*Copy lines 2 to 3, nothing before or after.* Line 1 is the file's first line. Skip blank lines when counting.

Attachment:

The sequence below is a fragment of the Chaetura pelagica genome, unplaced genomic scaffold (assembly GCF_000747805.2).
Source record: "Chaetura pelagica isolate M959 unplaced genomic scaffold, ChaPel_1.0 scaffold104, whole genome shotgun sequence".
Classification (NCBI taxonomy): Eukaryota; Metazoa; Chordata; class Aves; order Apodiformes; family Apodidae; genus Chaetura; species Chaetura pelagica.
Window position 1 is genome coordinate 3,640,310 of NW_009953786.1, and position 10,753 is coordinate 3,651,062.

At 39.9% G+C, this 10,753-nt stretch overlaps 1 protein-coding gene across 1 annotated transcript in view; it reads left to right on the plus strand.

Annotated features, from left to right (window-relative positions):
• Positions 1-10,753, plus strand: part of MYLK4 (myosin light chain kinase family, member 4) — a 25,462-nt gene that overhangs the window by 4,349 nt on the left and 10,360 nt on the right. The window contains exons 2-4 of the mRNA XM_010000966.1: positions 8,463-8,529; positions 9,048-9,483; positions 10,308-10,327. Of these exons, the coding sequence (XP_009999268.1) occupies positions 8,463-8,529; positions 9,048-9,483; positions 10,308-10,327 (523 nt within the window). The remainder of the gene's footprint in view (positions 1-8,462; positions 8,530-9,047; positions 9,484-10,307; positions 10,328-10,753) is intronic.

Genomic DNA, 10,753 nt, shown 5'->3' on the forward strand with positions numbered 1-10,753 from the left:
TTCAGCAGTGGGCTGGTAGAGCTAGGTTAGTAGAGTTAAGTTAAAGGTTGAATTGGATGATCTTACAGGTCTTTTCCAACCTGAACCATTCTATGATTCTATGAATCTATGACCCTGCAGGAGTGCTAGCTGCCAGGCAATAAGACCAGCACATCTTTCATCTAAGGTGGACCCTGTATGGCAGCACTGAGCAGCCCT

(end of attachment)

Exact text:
Source record: "Chaetura pelagica isolate M959 unplaced genomic scaffold, ChaPel_1.0 scaffold104, whole genome shotgun sequence".
Classification (NCBI taxonomy): Eukaryota; Metazoa; Chordata; class Aves; order Apodiformes; family Apodidae; genus Chaetura; species Chaetura pelagica.